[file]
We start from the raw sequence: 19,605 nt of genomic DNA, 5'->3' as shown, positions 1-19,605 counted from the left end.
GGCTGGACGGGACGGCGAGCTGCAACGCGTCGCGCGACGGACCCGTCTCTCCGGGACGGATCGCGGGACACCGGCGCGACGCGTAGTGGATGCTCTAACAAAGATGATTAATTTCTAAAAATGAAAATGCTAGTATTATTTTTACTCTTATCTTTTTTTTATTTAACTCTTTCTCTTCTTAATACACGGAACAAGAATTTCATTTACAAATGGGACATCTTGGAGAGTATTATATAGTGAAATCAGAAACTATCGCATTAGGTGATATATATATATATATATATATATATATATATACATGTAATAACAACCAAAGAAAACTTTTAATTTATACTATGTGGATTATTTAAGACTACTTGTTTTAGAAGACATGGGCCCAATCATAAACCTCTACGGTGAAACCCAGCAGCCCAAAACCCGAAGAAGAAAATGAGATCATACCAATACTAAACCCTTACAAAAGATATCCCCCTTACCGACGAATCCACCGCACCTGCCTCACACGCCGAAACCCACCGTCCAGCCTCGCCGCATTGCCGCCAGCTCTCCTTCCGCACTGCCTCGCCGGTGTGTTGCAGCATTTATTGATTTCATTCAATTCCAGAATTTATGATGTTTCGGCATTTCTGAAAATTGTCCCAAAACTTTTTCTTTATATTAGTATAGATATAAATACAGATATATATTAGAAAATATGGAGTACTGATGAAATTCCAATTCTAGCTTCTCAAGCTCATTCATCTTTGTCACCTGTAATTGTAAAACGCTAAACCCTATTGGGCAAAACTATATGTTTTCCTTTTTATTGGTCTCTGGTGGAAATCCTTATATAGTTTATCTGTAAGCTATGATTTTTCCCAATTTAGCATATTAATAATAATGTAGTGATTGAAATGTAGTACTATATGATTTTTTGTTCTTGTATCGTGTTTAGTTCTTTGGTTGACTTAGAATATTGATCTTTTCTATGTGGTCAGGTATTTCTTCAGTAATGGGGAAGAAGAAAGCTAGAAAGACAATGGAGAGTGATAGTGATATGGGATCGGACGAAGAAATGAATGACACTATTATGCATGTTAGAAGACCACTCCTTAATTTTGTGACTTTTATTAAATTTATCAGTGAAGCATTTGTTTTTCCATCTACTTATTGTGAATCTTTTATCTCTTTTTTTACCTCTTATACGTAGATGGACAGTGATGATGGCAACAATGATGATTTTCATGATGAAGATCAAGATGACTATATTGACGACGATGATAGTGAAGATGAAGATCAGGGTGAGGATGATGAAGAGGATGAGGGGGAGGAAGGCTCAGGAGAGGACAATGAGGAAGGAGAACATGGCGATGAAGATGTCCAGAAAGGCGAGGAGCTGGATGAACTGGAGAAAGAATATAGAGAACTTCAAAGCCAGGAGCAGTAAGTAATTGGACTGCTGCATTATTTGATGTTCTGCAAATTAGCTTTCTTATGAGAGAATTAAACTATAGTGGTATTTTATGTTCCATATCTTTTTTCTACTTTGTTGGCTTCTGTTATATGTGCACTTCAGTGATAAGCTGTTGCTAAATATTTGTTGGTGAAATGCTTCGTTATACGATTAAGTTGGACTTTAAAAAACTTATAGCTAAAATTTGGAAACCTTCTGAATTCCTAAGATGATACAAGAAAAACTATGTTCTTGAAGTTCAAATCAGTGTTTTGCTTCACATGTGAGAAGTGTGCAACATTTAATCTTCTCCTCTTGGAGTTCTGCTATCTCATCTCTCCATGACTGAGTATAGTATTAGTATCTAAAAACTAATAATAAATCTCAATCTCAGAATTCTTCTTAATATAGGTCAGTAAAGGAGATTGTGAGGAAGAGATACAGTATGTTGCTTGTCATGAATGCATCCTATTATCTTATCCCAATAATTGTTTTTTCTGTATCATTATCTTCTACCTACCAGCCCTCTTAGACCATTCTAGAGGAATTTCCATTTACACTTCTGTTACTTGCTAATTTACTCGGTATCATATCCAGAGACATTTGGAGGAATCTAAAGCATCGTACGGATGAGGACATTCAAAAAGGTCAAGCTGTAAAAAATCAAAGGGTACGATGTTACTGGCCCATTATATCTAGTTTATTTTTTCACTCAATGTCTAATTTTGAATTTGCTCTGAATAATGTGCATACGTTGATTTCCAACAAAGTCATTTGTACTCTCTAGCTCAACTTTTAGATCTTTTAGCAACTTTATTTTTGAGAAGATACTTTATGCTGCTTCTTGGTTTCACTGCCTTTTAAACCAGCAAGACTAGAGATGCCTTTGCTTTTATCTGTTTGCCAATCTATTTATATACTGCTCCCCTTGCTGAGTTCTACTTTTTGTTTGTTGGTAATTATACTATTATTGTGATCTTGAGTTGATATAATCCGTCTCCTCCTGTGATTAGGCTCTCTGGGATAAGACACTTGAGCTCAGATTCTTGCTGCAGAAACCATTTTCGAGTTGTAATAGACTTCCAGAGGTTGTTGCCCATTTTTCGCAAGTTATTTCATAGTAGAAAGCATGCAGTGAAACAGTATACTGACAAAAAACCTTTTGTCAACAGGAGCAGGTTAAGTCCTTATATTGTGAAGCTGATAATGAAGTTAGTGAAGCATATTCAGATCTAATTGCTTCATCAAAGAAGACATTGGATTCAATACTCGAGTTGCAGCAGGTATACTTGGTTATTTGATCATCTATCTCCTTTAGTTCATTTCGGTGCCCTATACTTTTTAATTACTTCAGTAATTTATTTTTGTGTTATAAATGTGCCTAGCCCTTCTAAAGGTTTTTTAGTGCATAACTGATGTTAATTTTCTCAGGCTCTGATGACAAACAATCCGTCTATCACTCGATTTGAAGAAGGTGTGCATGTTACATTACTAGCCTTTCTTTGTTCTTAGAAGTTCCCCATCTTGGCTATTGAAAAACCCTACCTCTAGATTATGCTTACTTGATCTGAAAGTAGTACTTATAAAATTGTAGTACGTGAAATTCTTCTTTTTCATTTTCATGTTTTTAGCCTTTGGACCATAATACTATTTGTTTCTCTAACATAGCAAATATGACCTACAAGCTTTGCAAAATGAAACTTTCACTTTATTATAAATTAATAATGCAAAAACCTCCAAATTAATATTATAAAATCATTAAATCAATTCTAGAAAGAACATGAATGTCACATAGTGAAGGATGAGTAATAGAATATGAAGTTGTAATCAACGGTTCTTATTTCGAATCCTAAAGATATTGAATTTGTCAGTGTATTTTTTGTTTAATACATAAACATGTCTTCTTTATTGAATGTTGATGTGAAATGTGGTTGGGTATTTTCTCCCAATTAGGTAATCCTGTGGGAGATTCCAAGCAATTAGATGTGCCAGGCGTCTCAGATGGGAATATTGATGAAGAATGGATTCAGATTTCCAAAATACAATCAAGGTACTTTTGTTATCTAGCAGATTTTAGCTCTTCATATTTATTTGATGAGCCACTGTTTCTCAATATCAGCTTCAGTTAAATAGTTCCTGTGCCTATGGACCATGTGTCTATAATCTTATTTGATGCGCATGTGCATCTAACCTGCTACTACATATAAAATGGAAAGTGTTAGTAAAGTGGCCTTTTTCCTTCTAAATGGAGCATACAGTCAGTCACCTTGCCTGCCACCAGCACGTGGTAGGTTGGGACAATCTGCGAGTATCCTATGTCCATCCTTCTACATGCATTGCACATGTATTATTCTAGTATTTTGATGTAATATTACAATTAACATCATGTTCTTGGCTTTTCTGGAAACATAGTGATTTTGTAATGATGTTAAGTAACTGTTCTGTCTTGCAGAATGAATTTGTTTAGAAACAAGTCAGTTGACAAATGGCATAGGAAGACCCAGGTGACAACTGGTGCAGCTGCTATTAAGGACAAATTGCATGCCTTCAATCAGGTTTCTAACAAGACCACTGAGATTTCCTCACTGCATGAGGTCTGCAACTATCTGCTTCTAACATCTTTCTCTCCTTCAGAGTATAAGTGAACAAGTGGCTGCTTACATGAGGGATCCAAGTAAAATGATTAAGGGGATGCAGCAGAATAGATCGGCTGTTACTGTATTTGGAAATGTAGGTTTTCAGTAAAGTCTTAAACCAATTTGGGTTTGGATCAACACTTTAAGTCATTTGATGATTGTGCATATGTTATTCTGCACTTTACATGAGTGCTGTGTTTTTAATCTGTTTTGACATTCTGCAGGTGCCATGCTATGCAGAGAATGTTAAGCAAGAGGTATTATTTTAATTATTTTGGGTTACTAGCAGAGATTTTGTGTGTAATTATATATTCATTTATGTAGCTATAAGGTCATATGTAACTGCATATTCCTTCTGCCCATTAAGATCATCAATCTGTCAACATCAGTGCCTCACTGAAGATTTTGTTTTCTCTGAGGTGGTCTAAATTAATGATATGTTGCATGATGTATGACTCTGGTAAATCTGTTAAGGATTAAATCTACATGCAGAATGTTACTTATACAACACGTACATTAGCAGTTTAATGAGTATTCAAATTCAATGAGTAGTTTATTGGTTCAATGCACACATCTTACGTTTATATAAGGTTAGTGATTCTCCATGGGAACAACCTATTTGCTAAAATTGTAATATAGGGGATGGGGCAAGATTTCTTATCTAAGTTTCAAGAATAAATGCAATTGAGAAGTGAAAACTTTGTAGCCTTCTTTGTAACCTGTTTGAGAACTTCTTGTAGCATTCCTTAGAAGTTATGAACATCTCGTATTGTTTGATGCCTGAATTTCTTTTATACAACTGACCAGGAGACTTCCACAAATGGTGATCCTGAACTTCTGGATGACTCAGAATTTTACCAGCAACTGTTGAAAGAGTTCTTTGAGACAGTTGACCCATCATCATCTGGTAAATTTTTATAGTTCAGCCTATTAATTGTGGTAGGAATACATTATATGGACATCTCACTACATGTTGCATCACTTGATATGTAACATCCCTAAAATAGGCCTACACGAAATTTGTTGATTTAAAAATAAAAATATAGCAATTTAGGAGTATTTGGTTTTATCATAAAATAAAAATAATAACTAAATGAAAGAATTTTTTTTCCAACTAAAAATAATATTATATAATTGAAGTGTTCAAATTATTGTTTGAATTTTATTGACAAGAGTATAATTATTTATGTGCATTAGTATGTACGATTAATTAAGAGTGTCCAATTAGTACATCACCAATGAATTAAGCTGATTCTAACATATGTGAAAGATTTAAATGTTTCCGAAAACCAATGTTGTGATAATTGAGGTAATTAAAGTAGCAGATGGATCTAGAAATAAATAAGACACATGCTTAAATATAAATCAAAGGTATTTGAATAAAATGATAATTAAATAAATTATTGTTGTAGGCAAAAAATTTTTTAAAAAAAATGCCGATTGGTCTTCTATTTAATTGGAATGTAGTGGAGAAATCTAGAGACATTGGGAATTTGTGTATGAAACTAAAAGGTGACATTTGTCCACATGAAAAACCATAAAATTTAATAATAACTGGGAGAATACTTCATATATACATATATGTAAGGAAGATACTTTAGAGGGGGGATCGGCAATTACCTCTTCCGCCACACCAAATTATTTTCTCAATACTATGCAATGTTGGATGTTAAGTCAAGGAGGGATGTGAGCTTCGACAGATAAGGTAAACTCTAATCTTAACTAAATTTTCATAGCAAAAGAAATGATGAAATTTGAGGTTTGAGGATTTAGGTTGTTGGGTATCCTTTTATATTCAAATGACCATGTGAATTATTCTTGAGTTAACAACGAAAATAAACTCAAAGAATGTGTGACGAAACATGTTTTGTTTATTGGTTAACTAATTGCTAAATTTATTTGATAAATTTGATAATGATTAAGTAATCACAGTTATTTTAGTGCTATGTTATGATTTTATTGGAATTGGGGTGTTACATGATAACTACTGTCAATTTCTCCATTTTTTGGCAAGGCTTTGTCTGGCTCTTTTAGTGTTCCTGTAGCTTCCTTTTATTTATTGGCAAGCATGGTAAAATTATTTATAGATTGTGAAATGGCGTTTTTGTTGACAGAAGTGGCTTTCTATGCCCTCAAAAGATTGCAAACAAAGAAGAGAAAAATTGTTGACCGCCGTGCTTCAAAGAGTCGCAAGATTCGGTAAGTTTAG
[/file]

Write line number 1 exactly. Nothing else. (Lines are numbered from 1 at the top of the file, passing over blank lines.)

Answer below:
We start from the raw sequence: 19,605 nt of genomic DNA, 5'->3' as shown, positions 1-19,605 counted from the left end.